And this beautiful home, (truly one of my favorites in terms of design), seemed to be undergoing quite the renovation.  Upon closer study, however, I realized that the roof was missing.  That seemed odd.  Why would they need to remove the entire roof?  Then I studied it some more and realized that sooty, red streaking stained the inside of some of the windows.  Sadly, this home had suffered a fire.  (If you look closely, you can see some smoke damage coming from the missing second story window on the right side of the home.)  I took Technohubby back later to see it, and we walked around the side, where the soot was even on some of the new construction, so it must’ve burned while under construction.  I was very glad to see that it was being rebuilt and would, clearly, be gorgeous again!  I can’t wait to go back and see it all finished someday.  I wonder if it is an inn, and we might stay there sometime?

Everywhere you look, design elements pay homage to the history of Nantucket as a whaling island.

Love, love, love(!) walking the quaint streets of Nantucket!

There are two churches on the island whose steeples can be seen from sea, and this is one of them.  Technohubby and I toured this church when we were here for our 10th anniversary, including a climb up into the steeple and a peek at the fabulous view of the island from there.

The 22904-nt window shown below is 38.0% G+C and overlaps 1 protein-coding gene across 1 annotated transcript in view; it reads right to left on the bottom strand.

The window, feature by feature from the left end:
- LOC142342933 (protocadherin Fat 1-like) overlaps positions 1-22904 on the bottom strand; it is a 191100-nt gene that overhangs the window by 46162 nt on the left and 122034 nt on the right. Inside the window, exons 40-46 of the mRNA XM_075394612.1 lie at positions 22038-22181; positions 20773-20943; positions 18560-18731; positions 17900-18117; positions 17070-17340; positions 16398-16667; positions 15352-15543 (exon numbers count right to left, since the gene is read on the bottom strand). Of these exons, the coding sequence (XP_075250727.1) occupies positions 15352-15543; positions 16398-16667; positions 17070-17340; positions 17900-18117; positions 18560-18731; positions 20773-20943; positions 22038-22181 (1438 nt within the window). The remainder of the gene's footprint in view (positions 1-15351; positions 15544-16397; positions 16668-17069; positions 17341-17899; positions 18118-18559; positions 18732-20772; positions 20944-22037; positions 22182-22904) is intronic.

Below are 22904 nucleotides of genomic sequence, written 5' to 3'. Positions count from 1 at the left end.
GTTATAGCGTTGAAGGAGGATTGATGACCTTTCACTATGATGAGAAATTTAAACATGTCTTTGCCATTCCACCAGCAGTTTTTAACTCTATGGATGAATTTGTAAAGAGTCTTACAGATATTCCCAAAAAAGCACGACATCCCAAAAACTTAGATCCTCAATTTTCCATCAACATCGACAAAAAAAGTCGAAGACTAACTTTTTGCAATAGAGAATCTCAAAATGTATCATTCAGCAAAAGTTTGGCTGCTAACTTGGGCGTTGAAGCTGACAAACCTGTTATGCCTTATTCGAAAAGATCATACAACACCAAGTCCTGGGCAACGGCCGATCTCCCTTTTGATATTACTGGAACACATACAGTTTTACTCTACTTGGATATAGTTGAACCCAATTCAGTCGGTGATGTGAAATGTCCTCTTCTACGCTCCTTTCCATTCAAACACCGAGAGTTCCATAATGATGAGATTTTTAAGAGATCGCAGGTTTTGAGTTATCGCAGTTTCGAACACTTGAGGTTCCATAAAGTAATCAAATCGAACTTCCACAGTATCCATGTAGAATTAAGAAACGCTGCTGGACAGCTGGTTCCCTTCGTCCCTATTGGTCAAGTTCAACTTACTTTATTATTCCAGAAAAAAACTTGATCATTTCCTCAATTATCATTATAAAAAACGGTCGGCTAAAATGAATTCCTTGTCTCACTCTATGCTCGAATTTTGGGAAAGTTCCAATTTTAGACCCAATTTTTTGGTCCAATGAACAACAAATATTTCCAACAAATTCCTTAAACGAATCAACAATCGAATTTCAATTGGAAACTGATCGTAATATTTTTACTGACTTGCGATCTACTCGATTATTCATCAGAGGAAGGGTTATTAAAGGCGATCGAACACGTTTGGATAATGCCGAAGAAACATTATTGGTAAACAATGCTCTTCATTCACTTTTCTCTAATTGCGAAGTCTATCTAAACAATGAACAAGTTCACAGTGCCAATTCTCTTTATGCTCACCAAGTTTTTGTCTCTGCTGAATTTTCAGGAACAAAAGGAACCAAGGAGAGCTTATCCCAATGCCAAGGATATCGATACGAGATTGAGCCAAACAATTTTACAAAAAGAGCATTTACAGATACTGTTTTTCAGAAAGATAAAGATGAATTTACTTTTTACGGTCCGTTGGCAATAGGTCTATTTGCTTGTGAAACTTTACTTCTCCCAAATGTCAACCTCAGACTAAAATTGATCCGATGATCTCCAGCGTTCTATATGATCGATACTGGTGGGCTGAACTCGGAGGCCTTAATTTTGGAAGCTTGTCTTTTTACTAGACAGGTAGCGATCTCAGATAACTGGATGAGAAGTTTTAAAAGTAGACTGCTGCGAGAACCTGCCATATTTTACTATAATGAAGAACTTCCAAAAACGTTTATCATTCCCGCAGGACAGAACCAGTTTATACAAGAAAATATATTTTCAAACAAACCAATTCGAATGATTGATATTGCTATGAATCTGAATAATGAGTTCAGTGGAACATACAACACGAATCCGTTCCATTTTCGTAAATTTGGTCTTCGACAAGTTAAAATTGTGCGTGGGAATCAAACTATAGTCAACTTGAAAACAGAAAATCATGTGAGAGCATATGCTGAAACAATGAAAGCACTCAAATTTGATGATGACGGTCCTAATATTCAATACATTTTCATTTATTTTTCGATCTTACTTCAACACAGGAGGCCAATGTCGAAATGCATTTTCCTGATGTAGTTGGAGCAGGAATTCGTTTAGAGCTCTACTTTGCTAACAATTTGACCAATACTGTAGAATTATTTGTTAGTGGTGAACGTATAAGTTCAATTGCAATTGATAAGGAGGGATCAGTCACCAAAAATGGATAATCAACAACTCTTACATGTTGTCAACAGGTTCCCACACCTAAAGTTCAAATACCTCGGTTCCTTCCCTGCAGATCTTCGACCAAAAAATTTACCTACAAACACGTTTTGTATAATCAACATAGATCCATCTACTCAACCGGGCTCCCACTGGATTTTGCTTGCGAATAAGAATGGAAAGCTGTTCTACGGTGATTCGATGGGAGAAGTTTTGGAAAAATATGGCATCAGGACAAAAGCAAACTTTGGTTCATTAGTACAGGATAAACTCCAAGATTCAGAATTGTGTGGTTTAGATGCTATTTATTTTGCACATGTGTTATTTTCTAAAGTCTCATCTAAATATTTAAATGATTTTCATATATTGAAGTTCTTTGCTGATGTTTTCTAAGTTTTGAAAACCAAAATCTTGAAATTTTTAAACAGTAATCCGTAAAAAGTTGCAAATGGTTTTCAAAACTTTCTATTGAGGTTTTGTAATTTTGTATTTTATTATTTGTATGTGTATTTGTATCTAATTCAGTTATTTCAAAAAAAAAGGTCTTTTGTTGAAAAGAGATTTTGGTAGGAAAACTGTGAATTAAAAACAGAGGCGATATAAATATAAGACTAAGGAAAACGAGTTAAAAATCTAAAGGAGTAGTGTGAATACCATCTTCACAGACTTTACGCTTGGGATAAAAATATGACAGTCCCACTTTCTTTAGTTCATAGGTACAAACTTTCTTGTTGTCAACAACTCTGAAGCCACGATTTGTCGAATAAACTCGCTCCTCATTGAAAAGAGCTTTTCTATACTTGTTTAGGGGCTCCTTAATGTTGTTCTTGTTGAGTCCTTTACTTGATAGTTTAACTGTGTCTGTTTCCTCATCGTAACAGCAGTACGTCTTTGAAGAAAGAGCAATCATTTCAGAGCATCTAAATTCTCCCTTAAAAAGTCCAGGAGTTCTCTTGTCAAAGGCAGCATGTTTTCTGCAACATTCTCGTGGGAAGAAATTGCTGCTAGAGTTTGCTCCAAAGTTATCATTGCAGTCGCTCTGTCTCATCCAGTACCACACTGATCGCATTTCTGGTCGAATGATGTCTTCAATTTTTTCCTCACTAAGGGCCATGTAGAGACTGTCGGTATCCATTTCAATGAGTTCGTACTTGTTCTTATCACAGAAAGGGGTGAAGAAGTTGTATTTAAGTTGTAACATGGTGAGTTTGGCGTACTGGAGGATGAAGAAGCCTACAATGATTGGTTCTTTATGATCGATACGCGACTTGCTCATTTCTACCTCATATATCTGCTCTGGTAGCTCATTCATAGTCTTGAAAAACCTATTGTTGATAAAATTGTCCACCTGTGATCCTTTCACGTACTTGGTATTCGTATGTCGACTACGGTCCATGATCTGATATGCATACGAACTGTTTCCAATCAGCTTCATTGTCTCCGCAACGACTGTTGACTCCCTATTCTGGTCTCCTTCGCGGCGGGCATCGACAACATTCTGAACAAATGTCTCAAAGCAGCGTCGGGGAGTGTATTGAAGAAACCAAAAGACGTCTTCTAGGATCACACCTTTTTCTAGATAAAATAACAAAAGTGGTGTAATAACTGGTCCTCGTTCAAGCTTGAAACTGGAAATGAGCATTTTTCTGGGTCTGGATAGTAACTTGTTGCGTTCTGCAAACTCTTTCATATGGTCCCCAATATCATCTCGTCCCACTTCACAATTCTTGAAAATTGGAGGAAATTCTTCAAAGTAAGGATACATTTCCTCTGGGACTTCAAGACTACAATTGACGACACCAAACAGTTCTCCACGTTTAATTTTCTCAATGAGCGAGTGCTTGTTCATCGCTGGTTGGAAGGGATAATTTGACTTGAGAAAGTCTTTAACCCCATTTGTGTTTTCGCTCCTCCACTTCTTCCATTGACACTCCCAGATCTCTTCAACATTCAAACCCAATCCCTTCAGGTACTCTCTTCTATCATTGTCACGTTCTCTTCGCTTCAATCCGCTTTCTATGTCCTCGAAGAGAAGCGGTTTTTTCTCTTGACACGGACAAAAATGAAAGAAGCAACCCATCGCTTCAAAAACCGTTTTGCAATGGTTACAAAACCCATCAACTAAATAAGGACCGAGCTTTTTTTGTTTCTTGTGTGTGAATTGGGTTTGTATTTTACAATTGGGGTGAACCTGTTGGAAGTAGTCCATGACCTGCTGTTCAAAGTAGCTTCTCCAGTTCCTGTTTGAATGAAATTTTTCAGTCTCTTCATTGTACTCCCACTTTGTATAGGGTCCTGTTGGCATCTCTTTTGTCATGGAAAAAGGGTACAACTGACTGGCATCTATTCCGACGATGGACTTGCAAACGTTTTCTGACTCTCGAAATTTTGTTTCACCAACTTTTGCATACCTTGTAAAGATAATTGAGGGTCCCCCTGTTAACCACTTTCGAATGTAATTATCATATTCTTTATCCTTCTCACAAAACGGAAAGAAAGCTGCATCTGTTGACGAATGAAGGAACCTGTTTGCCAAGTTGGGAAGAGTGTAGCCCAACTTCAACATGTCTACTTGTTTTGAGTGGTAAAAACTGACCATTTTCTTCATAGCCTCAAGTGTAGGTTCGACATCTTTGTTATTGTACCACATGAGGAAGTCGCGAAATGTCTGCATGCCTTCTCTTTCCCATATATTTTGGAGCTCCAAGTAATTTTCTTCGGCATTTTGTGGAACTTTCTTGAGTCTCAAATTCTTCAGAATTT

Daffodils were pushing their way upward already!  That’s certainly not happening around here, so it was a delight to see them!  Nantucket has a big Daffodil Festival about mid-April, which signals the beginning of the tourist season on the island, although the real tourist season will not start until June.

Very, very few shops were open while we were there.  But two bookstores were, including this one.  It’s motto is, “Independent and Out to Sea”.  Haha!  Love it!  It’s book selection definitely reflected its motto.

I love the trade signs for the shops on Nantucket, each one so unique.  And I love the brick sidewalks!  Note the complete lack of people.  In fact, when I was in the bookshop, the owner mistakenly thought I was a local.  I guess those are the only people they expect to see on the island in March.

In the downtown area of Nantucket, many of the streets are still the original cobblestone.  The cobblestones came from the ballast of ships.

Haha!  That’s a good description of the island at this time of year.